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‘You can’t go out and steal a child’: Baby snatcher is jailed for raising kidnapped girl as her own

Celeste Nurse, the biological mother of Zephany Nurse, reacts after the woman who kidnapped Zephany in 1997 was sentenced. (Sumaya Hisham/Reuters)

A woman in South Africa was sentenced Monday to 10 years in jail for kidnapping a newborn girl from her sleeping mother's hospital room in 1997, then raising the child as her own.

Eric Ntabazalila, spokesman for the National Prosecuting Authority, told Agence France-Presse that prosecutors asked for a 15-year sentence for the 52-year-old woman, who has not been publicly identified.

"She gets 10 years' direct imprisonment," Ntabazalila told the news agency after the sentencing. "We are happy with that."

He added: "You cannot go out and steal a child and expect that the society will accept that, or the courts will accept that, or the general public will accept that. It’s wrong, it’s a crime."

The mind-boggling tale of how a mom found the baby stolen from her 18 years earlier

In 1997, the convicted kidnapper took a 3-day-old baby, whose birth name was Zephany Nurse, from Groote Schuur Hospital in Cape Town, according to the AFP. Then in 2003, she registered the child under a false name and birth date, according to the Associated Press.

For 17 years, while Zephany's biological parents, Celeste and Morne Nurse, were celebrating their missing daughter's birthdays and wishing they would be reunited, the girl was living about a mile away — with a new name and new parents who were not her own.

It wasn't until years later that Zephany's true identity would be known.

Eventually, Zephany and a younger biological sister began attending the same high school, and students started commenting on their similar appearance, according to the AFP.

The girls became friends, and their biological parents became curious.

"We went to McDonald’s, and I started questioning her," their father said in court earlier this year, according to "I asked what her date of birth was; her birthday was the date my daughter was abducted. She said she didn’t look like her own folks, and she told me that she had thought about that over and over.

"I asked her why she thought she looked like me and Cassidy. She laughed and said she didn’t know. She said she felt confused," Morne Nurse said. "I didn’t want to scare her. I wanted to protect her at all costs. I left with the information I was looking for. I went onto Facebook and got more information on this girl; I scrutinized her account. I saw pictures of her, and she resembled my kids completely."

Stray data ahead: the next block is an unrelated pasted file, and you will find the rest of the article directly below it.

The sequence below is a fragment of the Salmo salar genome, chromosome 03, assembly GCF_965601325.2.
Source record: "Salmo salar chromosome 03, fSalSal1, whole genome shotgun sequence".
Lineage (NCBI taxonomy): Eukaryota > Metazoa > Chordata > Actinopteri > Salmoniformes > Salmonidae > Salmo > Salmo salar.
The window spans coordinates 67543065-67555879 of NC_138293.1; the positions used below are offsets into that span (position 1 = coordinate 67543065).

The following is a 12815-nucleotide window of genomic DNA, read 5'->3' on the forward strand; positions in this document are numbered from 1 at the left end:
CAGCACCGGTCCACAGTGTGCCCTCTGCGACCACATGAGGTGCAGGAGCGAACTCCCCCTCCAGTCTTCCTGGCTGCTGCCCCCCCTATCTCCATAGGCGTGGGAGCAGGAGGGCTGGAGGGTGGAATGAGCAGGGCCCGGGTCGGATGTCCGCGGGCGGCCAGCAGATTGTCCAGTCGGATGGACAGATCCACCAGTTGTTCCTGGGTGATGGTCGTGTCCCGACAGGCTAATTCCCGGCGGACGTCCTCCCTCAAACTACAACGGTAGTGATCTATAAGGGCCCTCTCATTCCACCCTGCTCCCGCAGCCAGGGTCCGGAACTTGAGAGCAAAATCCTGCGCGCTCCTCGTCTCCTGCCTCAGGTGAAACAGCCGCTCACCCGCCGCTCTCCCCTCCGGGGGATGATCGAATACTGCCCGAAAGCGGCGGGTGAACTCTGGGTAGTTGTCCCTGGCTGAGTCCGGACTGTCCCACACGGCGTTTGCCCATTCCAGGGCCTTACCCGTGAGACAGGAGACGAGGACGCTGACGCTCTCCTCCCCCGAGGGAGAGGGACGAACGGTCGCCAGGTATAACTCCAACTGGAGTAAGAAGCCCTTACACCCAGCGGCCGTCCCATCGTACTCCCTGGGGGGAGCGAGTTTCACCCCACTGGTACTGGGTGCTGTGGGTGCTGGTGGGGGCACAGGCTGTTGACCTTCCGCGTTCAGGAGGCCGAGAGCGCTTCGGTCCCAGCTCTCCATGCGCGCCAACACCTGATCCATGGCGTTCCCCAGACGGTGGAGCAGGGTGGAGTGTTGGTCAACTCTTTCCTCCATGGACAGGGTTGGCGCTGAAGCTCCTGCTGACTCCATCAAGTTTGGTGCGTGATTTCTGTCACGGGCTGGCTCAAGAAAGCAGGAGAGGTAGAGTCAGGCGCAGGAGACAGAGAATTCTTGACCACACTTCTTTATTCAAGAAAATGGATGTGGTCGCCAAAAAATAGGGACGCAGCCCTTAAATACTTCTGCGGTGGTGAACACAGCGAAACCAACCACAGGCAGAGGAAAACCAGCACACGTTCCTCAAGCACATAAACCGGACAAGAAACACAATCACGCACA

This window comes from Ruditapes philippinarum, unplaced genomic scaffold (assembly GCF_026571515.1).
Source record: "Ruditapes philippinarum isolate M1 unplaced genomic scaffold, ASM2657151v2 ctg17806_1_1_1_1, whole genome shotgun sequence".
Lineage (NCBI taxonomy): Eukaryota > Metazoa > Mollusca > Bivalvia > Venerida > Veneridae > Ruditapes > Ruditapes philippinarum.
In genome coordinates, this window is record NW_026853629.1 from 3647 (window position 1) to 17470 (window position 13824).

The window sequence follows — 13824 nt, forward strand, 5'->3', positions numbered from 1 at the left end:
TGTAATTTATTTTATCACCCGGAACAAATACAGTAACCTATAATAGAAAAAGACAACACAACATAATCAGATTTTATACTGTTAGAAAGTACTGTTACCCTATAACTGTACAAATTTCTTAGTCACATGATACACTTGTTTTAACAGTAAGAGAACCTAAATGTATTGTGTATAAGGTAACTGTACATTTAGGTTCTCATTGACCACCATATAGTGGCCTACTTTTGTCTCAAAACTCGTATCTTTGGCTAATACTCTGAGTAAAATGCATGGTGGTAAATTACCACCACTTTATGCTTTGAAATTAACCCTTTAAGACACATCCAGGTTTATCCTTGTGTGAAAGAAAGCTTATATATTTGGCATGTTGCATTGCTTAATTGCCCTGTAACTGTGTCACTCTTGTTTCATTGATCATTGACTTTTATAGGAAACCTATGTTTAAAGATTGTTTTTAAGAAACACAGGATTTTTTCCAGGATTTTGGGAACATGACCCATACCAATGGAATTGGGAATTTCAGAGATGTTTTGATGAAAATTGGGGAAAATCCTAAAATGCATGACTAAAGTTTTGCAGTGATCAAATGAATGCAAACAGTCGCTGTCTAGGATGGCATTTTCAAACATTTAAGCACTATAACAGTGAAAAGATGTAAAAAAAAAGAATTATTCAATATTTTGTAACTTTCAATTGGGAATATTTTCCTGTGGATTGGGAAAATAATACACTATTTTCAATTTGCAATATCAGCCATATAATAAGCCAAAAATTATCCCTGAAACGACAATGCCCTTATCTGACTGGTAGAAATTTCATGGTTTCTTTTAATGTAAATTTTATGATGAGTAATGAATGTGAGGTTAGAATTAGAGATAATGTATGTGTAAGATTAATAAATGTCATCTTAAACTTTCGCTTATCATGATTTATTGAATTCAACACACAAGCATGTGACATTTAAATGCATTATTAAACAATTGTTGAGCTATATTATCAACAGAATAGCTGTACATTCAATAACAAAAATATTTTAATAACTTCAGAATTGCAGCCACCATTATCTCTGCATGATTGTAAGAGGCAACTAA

DNA evidence showed that the teen was the Nurses' missing child.

The Washington Post's Michael E. Miller reported earlier this year:

Celeste finally met her daughter on Feb. 26, 2015.
“I burst out into tears when I saw her,” Celeste told CBS. “And she kept me like this, in her arms the first time when she saw her dad, and when she came to me I just — I couldn’t stop crying. I couldn’t stop crying. I said, finally, I found you. For 17 years I’ve been looking for you.
“I found you finally. You’re mine again.”
Celeste and Morné Nurse describe reuniting with their daughter who was stolen from them at birth 18 years ago. The kidnapper was arrested and has pleaded not guilty. (Video: ENCA)

The case, which inched through South Africa's court system for more than a year, made news across the country, according to NPR.

In March, the woman was convicted of kidnapping, fraud and violating South Africa's Children’s Act, according to the AFP. She pleaded not guilty, claiming that she had gotten the newborn from a woman who had been giving her fertility treatments, the AFP reported.

On Monday, Judge John Hlophe in Cape Town told the woman she would serve 10 years behind bars for kidnapping, which caused "immense" pain to the parents.

"At the very least, one would expect you to apologize, but you chose not to," the African News Agency quoted Hlophe as saying.

Zephany, who is reportedly pregnant with her own child, has not tried to bond with her biological parents and has opted to live with her convicted kidnapper's husband, whom she thought was her father, according to the AP.

Her biological father said he wants a relationship.

"It’s actually made me tired; it’s made me sick completely," he told the AFP. "I couldn’t sleep for nights. I couldn’t even eat properly. So the way forward is to build my relationship with my daughter, and that’s it."

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